Bastards of Young
USA, 1986, almost 4 minutes
The Replacements' music video, Bastards of Young, could be classified as an experimental film (a minimalist reminder of the aural art form driving the short film) but mostly exists as a kind of enduring anti-valentine to MTV.
The Replacements were one of the 1980's alternative rock comets (they were formed in 1979 and disbanded in 1991), and their Minnesota-brewed punk-alternative legacy and attitudes have influenced the Goo Goo Dolls and Green Day among other people. They also belong to a select group permanently banned from SNL.
We aren't given much to work with in the video, and that's just the way singer Paul Westerberg and crew want it. We focus in on a stereo speaker as the song begins and stay there throughout, pulling back slowly, to witness fleeting moments of things falling off the stereo, a man crossing back and forth and then smoking on the couch (Westerberg?), a casual sneaker in our face, and then a final stomping out of the speaker before the man exits out the door.
This is as far away as we can get from the carefully staged and montaged Girls on Film glitz of Duran Duran and the cartoon fan boy world of a-ha's Take on Me, and the overall effect I think is a real focusing in on Westerberg's vitriolic lyrics (Clean your baby womb, trash that baby boom ...) and the group's beating heart of anti-establishment angst.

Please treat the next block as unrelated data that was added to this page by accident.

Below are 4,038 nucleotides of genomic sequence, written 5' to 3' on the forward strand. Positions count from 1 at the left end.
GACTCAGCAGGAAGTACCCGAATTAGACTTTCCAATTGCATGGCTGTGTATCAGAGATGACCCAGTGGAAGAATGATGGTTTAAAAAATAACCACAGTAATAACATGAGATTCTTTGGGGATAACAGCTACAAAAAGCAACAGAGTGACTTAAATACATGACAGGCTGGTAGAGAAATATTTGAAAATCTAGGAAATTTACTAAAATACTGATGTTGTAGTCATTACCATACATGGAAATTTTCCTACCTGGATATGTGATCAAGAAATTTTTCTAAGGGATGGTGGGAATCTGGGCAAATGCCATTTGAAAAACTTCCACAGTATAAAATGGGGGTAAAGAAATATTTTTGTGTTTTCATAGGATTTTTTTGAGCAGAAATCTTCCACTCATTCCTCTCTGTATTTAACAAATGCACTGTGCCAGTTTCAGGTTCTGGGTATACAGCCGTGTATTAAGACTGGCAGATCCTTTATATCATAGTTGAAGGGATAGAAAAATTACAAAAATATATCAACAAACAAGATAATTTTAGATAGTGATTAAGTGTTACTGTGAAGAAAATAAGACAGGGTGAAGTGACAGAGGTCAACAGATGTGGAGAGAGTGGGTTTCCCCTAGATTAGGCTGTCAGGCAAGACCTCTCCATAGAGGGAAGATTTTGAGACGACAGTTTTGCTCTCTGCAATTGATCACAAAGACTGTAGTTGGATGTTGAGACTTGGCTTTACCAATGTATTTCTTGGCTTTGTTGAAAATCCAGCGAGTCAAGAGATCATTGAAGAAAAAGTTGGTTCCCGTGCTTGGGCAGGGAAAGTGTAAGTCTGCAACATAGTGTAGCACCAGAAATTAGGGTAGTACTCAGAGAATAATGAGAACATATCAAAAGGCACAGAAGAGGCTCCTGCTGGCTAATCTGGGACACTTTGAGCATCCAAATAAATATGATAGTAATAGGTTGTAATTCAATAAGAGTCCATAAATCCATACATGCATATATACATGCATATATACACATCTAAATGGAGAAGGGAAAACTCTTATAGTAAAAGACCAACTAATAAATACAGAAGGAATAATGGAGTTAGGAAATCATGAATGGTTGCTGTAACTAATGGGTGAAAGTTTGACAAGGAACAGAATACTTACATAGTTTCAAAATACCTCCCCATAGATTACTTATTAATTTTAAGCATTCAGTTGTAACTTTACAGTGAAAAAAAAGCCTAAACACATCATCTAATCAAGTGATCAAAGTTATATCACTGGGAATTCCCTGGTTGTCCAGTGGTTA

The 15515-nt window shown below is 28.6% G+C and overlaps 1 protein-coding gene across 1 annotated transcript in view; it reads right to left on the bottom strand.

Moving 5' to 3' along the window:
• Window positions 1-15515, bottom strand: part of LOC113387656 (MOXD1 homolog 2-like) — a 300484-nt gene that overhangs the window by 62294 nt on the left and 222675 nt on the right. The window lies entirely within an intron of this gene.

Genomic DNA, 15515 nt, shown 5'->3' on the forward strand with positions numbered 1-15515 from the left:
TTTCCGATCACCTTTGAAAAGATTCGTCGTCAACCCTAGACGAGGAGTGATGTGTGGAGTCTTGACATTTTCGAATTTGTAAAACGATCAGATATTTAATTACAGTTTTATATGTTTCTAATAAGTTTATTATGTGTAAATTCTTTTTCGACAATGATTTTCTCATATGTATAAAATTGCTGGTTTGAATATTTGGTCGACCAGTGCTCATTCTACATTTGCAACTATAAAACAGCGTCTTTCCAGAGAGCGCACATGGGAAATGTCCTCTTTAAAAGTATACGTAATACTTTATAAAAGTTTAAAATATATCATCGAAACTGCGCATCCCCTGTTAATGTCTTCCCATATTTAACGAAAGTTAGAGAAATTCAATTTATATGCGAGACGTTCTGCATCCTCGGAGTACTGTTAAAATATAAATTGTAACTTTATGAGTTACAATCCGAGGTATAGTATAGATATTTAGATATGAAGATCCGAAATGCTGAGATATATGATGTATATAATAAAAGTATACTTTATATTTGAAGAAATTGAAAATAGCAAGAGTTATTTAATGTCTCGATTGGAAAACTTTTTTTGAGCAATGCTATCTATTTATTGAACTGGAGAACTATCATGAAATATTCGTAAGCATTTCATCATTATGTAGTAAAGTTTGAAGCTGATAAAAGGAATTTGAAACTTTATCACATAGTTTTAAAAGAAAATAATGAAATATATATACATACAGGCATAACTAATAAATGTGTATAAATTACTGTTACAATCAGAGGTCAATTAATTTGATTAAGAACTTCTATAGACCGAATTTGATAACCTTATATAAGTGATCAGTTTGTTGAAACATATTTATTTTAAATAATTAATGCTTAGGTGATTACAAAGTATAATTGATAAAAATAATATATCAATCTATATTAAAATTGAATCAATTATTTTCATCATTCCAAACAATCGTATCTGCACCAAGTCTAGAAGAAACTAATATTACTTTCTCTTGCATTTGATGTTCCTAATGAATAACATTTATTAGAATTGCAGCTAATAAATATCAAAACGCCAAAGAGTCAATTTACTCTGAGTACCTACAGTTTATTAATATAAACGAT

I decided to write about Bastards of Young after reading about it in the Saul Austerlitz article (he mentions the video in passing twice in our reading in Money for Nothing) and finding it on YouTube. I loved the Replacements but oddly have no memory of watching this video. I wonder if MTV buried it back in the day in some off-hour slot as punishment, allowing artists like Madonna and Lionel Richie, who worshiped at the shrine of MTV, the prime time hours? Austerlitz, in the chapter on female artists, tagged Cyndi Lauper as the 1980's poetic and down-to-earth "killjoy" to Madonna's effervescent and image-conscious "Material Girl." I think the Replacements and this video fit nicely in that same mold, a band of iconoclastic "killjoys" in the "greed is good" decade.